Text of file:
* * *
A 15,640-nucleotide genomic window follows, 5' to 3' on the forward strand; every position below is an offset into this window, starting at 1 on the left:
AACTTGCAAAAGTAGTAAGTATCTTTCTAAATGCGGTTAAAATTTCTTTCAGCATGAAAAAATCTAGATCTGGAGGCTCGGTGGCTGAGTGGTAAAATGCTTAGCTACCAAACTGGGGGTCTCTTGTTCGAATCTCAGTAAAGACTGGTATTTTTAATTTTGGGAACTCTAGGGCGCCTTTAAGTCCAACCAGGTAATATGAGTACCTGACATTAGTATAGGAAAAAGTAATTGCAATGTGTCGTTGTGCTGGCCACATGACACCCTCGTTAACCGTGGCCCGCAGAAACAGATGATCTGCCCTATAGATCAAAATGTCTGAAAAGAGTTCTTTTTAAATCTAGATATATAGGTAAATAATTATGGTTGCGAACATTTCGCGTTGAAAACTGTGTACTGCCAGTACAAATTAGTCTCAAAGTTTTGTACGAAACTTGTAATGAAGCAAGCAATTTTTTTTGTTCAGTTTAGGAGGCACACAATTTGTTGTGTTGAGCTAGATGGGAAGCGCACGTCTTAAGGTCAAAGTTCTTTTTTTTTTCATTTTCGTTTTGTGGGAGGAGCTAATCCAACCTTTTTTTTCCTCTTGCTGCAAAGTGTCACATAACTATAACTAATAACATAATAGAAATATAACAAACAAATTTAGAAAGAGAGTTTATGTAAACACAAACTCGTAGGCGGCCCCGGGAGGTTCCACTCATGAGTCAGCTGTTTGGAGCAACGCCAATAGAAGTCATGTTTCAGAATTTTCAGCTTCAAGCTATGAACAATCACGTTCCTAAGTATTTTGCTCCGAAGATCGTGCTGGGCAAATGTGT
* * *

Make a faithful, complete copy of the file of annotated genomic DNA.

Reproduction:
A 15,640-nucleotide genomic window follows, 5' to 3' on the forward strand; every position below is an offset into this window, starting at 1 on the left:
AACTTGCAAAAGTAGTAAGTATCTTTCTAAATGCGGTTAAAATTTCTTTCAGCATGAAAAAATCTAGATCTGGAGGCTCGGTGGCTGAGTGGTAAAATGCTTAGCTACCAAACTGGGGGTCTCTTGTTCGAATCTCAGTAAAGACTGGTATTTTTAATTTTGGGAACTCTAGGGCGCCTTTAAGTCCAACCAGGTAATATGAGTACCTGACATTAGTATAGGAAAAAGTAATTGCAATGTGTCGTTGTGCTGGCCACATGACACCCTCGTTAACCGTGGCCCGCAGAAACAGATGATCTGCCCTATAGATCAAAATGTCTGAAAAGAGTTCTTTTTAAATCTAGATATATAGGTAAATAATTATGGTTGCGAACATTTCGCGTTGAAAACTGTGTACTGCCAGTACAAATTAGTCTCAAAGTTTTGTACGAAACTTGTAATGAAGCAAGCAATTTTTTTTGTTCAGTTTAGGAGGCACACAATTTGTTGTGTTGAGCTAGATGGGAAGCGCACGTCTTAAGGTCAAAGTTCTTTTTTTTTTCATTTTCGTTTTGTGGGAGGAGCTAATCCAACCTTTTTTTTCCTCTTGCTGCAAAGTGTCACATAACTATAACTAATAACATAATAGAAATATAACAAACAAATTTAGAAAGAGAGTTTATGTAAACACAAACTCGTAGGCGGCCCCGGGAGGTTCCACTCATGAGTCAGCTGTTTGGAGCAACGCCAATAGAAGTCATGTTTCAGAATTTTCAGCTTCAAGCTATGAACAATCACGTTCCTAAGTATTTTGCTCCGAAGATCGTGCTGGGCAAATGTGT